On the Road Again

One of my favorite pastimes is boules, a game similar to Italian bocce ball. It’s also known as pétanque, a contraction of the French pieds tanqués meaning “feet tied together” because it’s required to stand with feet positioned in a designated circle while tossing a ball rather than a running start, as in bocce or bowling. Nothing made me happier upon our arrival in St. Paul de Vence, a medieval city in the region of Provence–where the game originated–than the prospect of watching a game with some French pros. I didn’t have to wait long.

After checking into the local Best Western, we enjoyed a cappuccino at a nearby restaurant, Le Pigeonnier. Sitting on the patio we had a view of a court and a game in progress. The seriousness of judging whose boule lands closest to the ping-pong-sized wooden ball thrown out to begin the game (the cochonnet, literally, “piglet”) is evidenced by the photo below, surreptitiously snapped so as not to attract unwanted attention.

The last stop on our European junket, Vence provided not only a little spectator sport, but Keith had the opportunity to preach in two more churches, in Nice and St. Paul de Vence, where, as in Marseille, he was warmly received.

We had a day to explore the town, and not only had a good meal at a hotel, Mas de Vence, but found many charming shops like those in Le Castellet, such as a toy store, Millesime. (How can you not love a place whose proprietors are named Fifi la Ferraille and Zoe Bonbon?) We purchased not a coloring book, but an entire cardboard castle requiring a young artisan’s hand, complete with dozens of marking pens. (Sorry, dear daughter-in-law!)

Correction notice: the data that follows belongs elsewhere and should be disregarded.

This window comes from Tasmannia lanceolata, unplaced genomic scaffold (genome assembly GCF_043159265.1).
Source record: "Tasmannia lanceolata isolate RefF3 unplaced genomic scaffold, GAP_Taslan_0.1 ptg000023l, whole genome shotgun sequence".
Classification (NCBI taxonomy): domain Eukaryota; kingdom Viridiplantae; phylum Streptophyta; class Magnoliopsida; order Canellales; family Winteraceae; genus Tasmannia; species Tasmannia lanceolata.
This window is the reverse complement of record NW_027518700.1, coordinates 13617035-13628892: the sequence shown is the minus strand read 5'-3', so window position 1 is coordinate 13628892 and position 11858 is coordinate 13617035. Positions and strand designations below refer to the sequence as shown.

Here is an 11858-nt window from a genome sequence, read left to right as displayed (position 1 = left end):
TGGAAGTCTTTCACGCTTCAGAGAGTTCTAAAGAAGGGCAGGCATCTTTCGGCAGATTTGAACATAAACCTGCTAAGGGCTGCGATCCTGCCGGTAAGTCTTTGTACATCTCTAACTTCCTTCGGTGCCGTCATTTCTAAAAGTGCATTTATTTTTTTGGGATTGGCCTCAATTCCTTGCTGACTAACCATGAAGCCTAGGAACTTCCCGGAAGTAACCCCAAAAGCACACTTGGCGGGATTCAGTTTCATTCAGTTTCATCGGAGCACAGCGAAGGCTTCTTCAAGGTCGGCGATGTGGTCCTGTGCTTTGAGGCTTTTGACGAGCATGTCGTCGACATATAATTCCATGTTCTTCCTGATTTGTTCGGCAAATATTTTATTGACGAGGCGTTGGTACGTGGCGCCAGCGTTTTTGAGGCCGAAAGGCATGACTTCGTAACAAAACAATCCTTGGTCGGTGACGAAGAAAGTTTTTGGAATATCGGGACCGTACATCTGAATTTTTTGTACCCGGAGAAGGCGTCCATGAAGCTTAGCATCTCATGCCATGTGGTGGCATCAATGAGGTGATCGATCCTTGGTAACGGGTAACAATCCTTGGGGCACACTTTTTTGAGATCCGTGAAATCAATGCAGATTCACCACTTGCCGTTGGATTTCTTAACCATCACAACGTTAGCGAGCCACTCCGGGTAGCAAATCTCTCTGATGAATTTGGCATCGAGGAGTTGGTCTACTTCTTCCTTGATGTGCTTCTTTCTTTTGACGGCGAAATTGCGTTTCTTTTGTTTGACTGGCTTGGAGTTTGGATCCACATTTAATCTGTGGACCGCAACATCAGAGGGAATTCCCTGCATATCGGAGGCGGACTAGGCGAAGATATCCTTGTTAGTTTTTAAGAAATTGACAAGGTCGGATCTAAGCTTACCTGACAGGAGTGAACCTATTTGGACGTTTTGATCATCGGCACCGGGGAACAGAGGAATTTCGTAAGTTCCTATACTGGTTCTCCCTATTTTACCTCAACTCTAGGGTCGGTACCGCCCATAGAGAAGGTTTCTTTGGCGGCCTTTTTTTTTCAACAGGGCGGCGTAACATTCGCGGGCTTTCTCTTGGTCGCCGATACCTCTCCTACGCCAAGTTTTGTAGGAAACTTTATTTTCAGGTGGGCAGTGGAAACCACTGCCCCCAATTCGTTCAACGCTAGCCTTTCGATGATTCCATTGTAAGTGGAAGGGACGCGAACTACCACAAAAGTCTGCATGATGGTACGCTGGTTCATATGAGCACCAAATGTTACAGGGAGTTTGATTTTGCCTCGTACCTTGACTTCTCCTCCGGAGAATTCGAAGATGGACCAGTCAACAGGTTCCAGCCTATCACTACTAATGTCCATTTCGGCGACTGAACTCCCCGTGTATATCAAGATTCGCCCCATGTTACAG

In the morning we said goodbye to our friendly host and hostess at our hotel. As usual, we had selected it because it met one of our criteria: they took pets. Oddly, it was the only place in all our travels where Carson was not permitted in the dining room. Another negative was that although there was high speed Internet, it was not available in the room, so any work had to be conducted in the lobby. That said, they were warmly accommodating to some special requests we made.

We directed our trusty Skoda  to Nice airport, heading home to Salt Lake City via JFK in New York. We’d not just passed through, but spent time in, for a meal or a bit of sightseeing all of these (maybe another one or two) cities, towns, or villages: Nice, Avignon, Aix-en-Provence, Sanury-sur-Mer, Le Castellet, Marseille, Grenoble, Bern, Vaduz, Innsbruck, Salzburg, Bratislava, Budapest, Zagreb, Ljubljana, Sistiana, Bologna, Scarperia, Galliano, St. Agata, Pisa, Genoa, Savona, Monaco, and St. Paul de Vence. We’d learned a great deal and met some great people, taking away a treasury of memories. One thing I know for sure:

We’ll be ba-a-a-a-ck …

(Le Pigeonnier, 06140 Vence; Millesime, rempart-ouest 06570 Saint Paul, millesime.saintpaul@orange.fr; http://www.bestwestern.com; Mas de Vence, 539, av. Emile Hugues 06140 Vence 33 04 93 58 06 16  www.azurline.com)

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About Tricia Pimental

Born in Brooklyn, New York, Tricia Pimental's second memoir, A Movable Marriage, has received 5 Star reviews from both Epic Book Quest and Readers' Favorite. It's available on Amazon in both Kindle (amzn.to/1RtRBwp) and print (amzn.to/1OiGlUU) versions. She is also the author of two Royal Palm Literary Award Competition-honored books: Rabbit Trail: How a Former Playboy Bunny Found Her Way, and Slippery Slopes. Other work has appeared in International Living Magazine; A Janela, the quarterly magazine of International Women in Portugal; and anthologies compiled by the Florida Writers Association and the National League of American Pen Women. A member of the Screen Actors Guild-American Federation of Television and Radio Artists and a former Toastmaster, Ms. Pimental resides in Portugal. She can be reached at www.triciapimental.com and on Twitter @Tricialafille.
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